List of Toxic Plants for Cats

More than 700 plants have been identified as producing physiologically active or toxic substances in sufficient amounts to cause harmful effects in animals.

Poisonous plants produce a variety of toxic substances and cause reactions ranging from mild nausea to death.

Certain animal species may have a peculiar vulnerability to a potentially poisonous plant.

Below is a list of some of the common plants which may produce a toxic reaction in animals. This list is intended only as a guide to plants which are generally identified as having the capability for producing a toxic reaction.

Flowers and plants that cause rashes 
POTHOS
  • Cactus
  • Chrysanthemums
  • Ficus
  • Poison Ivy
  • Poison Oak
  • Pothos and Ivy (in small amounts)
  • Primerose 
  • Schefflers
  • Sumac

Flowers and plants that cause organ damage

(Kidney, liver, stomach, heart, etc.)
AZALEA
  • Azalea (in small amounts) Crocus
  • Foxglove
  • Juniper
  • Lily
  • Amaryllis

Flowers and Plants That Cause Upset Stomachs
(Vomiting, diarrhea and gas)
CALA LILY
  • Aster
  • Baby's Breath
  • Boxwood 
  • Cala Lily
  • Carnation
  • Chrysanthemums
  • Clematis
  • Cyclamen
  • Daffodil
  • English Ivy 
  • Freesia 
  • Gladiolas 
  • Holly 
  • Hyacinth 
  • Hydrangea 
  • Kalanchoe
    • Peony
    Flowers and Plants that Cause Death
    GROUND IVY
    • Oleander
    • Morning Glory
    • Poinsettia
    • Pothos
    • Ivy
    • Scheifflera 
    Because contact with some flowers and plants can cause reactions varying from an itch to death, it is best to teach your cat not to eat plants and flowers. Just as we baby proof our home for a new child, we must also cat proof our home for our four legged children.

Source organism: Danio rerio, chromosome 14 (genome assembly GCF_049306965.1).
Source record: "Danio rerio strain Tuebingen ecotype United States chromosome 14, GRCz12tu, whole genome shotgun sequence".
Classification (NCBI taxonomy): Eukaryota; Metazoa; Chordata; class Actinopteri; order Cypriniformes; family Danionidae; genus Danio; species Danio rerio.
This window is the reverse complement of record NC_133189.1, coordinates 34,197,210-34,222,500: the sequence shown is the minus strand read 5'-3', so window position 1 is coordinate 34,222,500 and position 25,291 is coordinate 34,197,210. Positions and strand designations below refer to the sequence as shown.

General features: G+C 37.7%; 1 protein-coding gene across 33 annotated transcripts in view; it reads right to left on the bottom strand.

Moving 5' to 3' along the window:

Note this is a partial list of the most common plants and flowers. For a complete list of all poisonous plants for cats and dogs click here

      CAT SAFE HERBS

      The majority of herbs are safe for cats, including:


    • Basil 
    • Bee balm 
    • Cat Thyme 
    • Chamomile 
    • Chervil 
    • Coriander (Cilantro) 
    • Cress 
    • Dill 
    • Echinacea Purpurea (Coneflower) 
    • Gloxinia 
    • Hyssop 
    • Lavender 
    • Lemon Balm 
    • Lemon Verbena 
    • Lovage 
    • Mint 
    • Oregano 
    • Parsley 
    • Peppermint 
    • Rosemary 
    • Sage 
    • Spearmint 
    • Tarragon 
    • Thyme

      If you suspect your cat has eaten a plant or flower, please note the amount ingested and call your local poison control office, ASPCA or a veterinarian. They can answer any questions and advise in actions needed to counteract poisons.
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